Baby Boomer Natalie Brandon was made famous in late November by the Wall Street Journal which told of her absurd plunge into debt using her home as an Automatic Teller Machine. She fell hook, line, and sinker for the free lunch nonsense that surrounded the real estate bubble and now she is trapped by a debt load that is about to crush her.
The 51 year old Californian bought a house for $105,000.00 in 1985. Had she stuck with the original mortgage she would now have a balance of about $40,000.00 and monthly payments of around $600.00. She'd own the house free and clear before she turned 60. Isn't that the American Dream? Home ownership?
No, not for her generation. The Boomers were taught a different lesson than their parents. They may not have had a cent in a savings account but by using the accumulated equity in their houses they could buy almost anything they wanted almost any time they chose. Debt, they were told, was wealth.
Not any more. Prices on houses are falling and millions of Americans are wistfully watching the good life slip away.
Ms. Brandon refinanced her house five times over the last seven years. Now, after 22 years of "home ownership" she finds herself with $625,000.00 in mortgage debt on a house barely worth half that amount. She tried to get a new 40 year mortgage but the deal fell through. Her payments would have been about $4,000.00 a month until she was in her 90s! This is not a typical example of stupidity, but it reflects the general thinking of millions of Americans. It's okay to borrow to buy things you don't really need. Now the scene is limping to an unhappy ending. Reality is knocking on the nation's door.
Answering the door is Mr. Henry Paulson, Secretary of the U.S. Treasury, who wants to rescue people who are in over their heads with mortgages they can no longer handle, or about to find themselves in trouble because their "teaser rate" mortgages are resetting and will be too expensive for them to pay. Paulson fails to realize this is none of his business! The U.S. Constitution reveals there is absolutely no role for the Treasury Department to play in bailing out citizens who get into financial deals beyond their means and need other people to bail them out. Nor does the president or Congress have a Constitutional role to play in such cases.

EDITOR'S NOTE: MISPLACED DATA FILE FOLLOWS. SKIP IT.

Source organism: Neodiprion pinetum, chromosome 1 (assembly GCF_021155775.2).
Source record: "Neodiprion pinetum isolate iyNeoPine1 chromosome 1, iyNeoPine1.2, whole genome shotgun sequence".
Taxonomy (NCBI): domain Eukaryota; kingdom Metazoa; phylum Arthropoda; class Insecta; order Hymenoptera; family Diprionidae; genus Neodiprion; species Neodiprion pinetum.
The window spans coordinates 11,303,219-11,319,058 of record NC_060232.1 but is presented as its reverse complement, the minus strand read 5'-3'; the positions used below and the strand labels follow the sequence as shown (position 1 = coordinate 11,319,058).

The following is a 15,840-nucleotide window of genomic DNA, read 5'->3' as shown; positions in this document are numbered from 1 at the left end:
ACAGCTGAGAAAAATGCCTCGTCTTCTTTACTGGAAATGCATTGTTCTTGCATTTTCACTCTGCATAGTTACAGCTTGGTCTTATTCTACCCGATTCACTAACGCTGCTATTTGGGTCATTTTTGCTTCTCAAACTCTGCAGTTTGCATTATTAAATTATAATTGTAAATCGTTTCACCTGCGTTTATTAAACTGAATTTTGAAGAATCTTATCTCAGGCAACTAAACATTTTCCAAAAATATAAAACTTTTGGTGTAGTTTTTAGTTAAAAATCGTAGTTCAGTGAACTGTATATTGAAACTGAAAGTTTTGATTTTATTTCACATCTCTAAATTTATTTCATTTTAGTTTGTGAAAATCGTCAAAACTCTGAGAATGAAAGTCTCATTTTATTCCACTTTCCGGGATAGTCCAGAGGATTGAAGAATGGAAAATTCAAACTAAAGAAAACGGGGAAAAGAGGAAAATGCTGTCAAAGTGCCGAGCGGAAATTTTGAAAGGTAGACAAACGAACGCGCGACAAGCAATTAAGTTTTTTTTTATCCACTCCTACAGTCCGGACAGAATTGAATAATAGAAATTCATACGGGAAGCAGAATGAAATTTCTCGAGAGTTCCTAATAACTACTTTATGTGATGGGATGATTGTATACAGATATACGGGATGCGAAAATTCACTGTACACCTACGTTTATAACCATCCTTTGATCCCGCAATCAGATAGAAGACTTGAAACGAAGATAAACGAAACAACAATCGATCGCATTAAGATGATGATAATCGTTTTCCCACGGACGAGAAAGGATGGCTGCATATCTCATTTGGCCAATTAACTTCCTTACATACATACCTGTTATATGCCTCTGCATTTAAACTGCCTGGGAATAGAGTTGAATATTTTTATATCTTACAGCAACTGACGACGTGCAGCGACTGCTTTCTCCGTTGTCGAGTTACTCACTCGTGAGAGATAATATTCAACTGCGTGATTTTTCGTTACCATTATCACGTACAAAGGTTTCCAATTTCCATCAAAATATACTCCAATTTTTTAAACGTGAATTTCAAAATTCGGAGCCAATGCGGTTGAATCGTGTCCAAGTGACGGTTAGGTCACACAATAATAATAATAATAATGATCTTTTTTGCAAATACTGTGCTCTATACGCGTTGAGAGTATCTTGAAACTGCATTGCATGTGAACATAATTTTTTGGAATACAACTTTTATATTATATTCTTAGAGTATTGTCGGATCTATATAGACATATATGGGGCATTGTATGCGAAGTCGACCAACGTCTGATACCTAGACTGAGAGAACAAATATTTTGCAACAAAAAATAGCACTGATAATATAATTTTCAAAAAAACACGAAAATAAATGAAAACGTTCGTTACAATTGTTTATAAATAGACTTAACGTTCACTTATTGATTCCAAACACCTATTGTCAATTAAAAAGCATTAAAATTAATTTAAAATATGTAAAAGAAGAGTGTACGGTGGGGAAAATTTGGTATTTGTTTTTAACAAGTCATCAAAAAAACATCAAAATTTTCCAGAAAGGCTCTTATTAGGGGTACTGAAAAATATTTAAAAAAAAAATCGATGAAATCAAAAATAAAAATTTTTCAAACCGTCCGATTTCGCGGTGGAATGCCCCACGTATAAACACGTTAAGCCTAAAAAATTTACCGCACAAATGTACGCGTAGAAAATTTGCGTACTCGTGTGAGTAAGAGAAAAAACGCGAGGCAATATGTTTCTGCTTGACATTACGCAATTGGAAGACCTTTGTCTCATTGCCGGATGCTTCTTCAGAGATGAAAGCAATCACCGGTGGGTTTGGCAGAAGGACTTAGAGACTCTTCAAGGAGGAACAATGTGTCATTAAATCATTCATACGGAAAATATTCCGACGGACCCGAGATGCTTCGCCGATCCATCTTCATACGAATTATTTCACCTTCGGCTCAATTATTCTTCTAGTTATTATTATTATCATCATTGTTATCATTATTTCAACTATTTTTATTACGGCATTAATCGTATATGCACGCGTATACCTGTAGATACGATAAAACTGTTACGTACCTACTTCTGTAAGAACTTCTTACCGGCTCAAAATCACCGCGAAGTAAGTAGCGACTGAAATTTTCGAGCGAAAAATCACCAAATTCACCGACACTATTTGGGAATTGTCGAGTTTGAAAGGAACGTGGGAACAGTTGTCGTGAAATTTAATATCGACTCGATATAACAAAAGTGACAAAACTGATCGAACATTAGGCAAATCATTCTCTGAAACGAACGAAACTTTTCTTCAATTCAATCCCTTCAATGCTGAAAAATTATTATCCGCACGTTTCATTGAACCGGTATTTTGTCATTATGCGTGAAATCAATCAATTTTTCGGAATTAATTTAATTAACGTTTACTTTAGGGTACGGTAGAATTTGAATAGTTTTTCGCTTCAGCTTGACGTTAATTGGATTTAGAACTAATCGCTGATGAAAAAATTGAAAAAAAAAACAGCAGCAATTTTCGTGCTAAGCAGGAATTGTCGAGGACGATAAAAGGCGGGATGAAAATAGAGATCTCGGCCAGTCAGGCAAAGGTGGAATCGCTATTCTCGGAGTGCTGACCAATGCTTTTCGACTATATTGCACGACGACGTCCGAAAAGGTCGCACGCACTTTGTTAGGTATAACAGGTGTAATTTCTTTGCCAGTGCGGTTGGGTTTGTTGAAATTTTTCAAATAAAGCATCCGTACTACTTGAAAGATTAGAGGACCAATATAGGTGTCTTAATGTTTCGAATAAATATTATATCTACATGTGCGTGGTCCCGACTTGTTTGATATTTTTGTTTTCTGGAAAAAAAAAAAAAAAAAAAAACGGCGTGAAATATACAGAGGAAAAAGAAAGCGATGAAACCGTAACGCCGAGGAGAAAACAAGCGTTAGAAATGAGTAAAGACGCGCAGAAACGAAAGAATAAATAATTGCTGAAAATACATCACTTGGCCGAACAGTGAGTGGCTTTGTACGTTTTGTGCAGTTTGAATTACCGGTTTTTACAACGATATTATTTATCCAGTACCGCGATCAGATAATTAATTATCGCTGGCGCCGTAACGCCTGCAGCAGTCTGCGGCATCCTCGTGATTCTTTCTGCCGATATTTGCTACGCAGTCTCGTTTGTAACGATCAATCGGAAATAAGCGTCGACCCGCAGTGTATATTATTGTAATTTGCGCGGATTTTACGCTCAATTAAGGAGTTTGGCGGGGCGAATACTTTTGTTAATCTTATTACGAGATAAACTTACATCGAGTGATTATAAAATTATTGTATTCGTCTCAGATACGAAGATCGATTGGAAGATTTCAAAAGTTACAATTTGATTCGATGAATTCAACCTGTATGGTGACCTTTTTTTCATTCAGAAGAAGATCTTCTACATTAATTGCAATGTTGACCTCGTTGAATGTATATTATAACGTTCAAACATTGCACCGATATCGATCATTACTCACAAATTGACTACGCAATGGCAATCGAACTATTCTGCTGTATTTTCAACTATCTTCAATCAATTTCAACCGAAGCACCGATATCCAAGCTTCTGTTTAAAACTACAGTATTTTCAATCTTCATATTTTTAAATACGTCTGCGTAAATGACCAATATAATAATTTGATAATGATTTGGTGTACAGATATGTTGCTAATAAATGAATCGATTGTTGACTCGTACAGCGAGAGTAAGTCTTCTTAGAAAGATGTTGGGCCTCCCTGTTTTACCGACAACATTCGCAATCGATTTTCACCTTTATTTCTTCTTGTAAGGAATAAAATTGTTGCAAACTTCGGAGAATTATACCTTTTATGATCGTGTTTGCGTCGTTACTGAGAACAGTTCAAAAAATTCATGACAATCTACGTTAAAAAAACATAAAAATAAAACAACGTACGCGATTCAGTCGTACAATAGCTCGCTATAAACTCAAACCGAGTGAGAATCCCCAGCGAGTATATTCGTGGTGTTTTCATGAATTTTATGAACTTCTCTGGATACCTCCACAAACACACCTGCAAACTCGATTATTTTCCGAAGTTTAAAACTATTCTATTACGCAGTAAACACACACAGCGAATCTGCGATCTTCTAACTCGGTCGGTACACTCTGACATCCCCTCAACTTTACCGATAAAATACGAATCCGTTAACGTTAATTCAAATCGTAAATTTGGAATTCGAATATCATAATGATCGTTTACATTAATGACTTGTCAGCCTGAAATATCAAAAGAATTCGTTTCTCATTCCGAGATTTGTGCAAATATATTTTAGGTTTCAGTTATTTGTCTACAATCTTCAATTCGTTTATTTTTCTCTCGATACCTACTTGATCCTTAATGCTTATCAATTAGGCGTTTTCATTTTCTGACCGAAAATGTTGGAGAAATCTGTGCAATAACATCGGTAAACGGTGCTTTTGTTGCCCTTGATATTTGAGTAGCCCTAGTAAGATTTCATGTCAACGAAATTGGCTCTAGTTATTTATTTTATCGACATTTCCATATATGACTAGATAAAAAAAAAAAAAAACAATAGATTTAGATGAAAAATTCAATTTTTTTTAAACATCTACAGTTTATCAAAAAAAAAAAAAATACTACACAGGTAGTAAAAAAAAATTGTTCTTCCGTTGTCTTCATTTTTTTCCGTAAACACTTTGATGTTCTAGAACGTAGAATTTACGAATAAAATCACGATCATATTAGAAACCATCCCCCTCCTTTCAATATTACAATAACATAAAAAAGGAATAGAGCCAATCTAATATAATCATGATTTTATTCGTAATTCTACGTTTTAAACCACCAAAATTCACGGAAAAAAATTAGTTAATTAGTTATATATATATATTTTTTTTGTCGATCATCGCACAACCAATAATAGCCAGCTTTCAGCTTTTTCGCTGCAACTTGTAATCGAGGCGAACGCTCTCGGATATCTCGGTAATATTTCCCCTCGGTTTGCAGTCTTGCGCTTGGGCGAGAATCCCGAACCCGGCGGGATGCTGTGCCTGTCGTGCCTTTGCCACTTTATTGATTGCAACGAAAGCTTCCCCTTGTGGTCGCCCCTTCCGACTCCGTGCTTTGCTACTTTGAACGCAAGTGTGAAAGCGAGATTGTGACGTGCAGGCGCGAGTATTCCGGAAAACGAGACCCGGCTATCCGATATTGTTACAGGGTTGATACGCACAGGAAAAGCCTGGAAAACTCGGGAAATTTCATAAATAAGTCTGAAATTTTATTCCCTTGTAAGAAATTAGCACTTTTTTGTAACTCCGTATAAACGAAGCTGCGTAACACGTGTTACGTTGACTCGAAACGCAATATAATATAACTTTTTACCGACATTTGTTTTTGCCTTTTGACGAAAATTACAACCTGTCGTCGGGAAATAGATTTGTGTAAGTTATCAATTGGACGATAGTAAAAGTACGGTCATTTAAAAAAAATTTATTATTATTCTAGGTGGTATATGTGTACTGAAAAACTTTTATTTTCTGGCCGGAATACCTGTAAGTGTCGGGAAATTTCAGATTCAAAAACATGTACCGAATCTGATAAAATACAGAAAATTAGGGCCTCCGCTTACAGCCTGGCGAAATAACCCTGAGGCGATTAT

Although there's no permission for the federal government to get into the business of "repairing" mortgages, Henry Paulson is pushing forward on the project anyway. And he has already picked out a category of borrower for special help. People who were able to scrape along with the sub-prime "teaser" interest rates, but can't make the higher payments after the interest rate is re-set, are chosen as beneficiaries of a teaser freeze. He wants to keep the low rates where they are for up to five years. He says taxpayer money is not be involved, although he's pushing Congress to jump on his bailout express.
What about the people who got cash-out refinancing when subprime loans were all the rage? They extracted cash from their houses even though they put little or nothing down. Should the taxpayer rescue them? And what about the people who lied about their financial status and got loans that far exceeded their ability to pay them back? Bailout for them? The Paulson Plan will bail out many people who don't deserve it while skipping over millions who struggled to play by the rules but are being squeezed by the bursting of the real estate bubble.
There's also the would-be homeowner who was patient and prudent knowing that one day the imprudent real estate gamblers would have to relinquish their property. He expected to be rewarded as prices fell and more affordable houses came on the market. Paulson wants to intervene to prevent that from happening, rewarding those who gambled and lost while penalizing those who patiently waited for the eventual market correction.
The market will correct no matter what the government does. But the intervention will complicate things and postpone, for just a little while, the day of reckoning. In the meantime, the Natalie Brandons will be encouraged to rely more and more on Uncle Sam to rescue them from their stupid mistakes. Unfortunately, Sam is broke and will have to shake down taxpayers to raise the money.
December 4, 2007
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